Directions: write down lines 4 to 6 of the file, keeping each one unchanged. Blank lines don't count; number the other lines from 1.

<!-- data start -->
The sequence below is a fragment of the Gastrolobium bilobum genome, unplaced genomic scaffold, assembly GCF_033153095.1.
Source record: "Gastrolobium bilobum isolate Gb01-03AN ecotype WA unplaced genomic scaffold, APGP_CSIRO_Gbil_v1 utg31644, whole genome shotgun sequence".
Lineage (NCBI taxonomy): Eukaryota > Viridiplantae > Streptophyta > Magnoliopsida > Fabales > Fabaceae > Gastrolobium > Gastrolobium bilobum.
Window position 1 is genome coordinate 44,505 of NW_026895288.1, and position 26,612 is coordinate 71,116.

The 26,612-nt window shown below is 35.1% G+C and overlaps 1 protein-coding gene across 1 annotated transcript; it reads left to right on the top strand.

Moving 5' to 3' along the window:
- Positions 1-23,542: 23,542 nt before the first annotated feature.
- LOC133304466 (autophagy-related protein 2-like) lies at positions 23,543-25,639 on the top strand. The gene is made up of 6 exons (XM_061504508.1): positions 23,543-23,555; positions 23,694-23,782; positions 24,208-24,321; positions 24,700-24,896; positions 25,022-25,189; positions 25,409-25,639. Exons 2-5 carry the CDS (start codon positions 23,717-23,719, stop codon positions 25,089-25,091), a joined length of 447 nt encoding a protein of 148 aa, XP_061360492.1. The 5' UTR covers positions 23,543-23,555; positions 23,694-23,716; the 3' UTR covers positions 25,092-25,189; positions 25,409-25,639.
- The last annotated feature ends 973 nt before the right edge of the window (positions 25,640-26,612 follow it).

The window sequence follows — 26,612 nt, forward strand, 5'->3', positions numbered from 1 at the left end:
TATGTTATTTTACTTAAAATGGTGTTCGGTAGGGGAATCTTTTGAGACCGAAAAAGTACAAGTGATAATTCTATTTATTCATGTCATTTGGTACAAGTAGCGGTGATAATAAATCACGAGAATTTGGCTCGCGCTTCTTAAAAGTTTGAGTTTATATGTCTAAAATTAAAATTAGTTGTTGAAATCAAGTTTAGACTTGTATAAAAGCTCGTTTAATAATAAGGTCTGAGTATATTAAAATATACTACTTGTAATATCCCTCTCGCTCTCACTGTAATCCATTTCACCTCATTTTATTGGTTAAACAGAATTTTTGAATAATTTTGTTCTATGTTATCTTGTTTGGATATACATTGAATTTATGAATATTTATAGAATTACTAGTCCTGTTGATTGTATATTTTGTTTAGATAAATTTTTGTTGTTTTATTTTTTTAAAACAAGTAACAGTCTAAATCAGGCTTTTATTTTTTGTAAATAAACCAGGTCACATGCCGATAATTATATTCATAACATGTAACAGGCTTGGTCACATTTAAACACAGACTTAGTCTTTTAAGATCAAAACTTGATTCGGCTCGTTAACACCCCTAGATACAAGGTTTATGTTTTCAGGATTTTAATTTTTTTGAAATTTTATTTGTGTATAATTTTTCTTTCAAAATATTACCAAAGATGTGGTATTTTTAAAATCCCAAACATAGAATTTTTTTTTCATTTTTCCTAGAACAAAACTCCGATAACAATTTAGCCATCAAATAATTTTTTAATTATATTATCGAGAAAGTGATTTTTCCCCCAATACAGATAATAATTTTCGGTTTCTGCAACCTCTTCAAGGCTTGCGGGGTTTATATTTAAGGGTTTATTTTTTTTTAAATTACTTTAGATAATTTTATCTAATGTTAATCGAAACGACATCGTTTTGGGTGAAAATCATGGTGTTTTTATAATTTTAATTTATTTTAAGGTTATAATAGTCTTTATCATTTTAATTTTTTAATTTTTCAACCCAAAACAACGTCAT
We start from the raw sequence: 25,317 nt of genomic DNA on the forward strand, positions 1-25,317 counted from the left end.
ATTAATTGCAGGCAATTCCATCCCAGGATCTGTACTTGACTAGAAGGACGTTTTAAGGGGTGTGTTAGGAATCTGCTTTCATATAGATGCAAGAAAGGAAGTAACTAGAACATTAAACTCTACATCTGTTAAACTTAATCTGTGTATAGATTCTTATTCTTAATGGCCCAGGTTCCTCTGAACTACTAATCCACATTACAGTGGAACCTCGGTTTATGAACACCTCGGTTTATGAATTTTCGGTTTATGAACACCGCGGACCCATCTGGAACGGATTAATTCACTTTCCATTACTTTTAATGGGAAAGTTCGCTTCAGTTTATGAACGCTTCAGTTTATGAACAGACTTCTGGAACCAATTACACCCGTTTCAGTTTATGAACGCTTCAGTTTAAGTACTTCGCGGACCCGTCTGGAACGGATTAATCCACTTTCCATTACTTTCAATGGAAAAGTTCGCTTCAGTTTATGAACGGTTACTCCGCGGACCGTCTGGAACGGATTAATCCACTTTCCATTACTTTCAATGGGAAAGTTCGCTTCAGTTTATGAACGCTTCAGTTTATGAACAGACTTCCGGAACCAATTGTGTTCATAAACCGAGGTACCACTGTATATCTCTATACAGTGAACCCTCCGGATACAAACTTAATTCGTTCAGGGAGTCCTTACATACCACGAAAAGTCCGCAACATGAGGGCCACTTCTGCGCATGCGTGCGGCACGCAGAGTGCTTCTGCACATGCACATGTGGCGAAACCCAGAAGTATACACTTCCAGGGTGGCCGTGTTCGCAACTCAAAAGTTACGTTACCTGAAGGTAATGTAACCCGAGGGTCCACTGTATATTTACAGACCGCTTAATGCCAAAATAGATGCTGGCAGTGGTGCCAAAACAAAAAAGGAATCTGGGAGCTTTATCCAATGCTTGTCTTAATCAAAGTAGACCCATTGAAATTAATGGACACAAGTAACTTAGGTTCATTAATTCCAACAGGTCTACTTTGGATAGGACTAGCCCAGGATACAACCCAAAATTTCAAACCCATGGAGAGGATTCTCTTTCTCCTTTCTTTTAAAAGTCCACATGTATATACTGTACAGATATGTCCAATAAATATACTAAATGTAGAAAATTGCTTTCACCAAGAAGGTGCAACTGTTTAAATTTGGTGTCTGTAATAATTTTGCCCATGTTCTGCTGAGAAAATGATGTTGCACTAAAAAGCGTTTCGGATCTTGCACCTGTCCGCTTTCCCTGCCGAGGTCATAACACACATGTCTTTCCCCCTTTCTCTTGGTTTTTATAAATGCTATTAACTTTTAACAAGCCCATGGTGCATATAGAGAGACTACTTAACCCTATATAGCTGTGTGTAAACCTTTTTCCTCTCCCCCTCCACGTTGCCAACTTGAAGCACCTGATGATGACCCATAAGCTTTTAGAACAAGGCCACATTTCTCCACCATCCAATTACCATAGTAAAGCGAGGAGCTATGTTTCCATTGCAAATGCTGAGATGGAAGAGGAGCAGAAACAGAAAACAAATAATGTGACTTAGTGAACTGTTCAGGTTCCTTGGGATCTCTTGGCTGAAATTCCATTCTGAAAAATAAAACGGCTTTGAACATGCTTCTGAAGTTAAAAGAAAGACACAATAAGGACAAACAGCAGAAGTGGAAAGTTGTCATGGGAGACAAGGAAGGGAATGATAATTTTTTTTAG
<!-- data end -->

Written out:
Window position 1 is genome coordinate 44,505 of NW_026895288.1, and position 26,612 is coordinate 71,116.

The 26,612-nt window shown below is 35.1% G+C and overlaps 1 protein-coding gene across 1 annotated transcript; it reads left to right on the top strand.

Moving 5' to 3' along the window: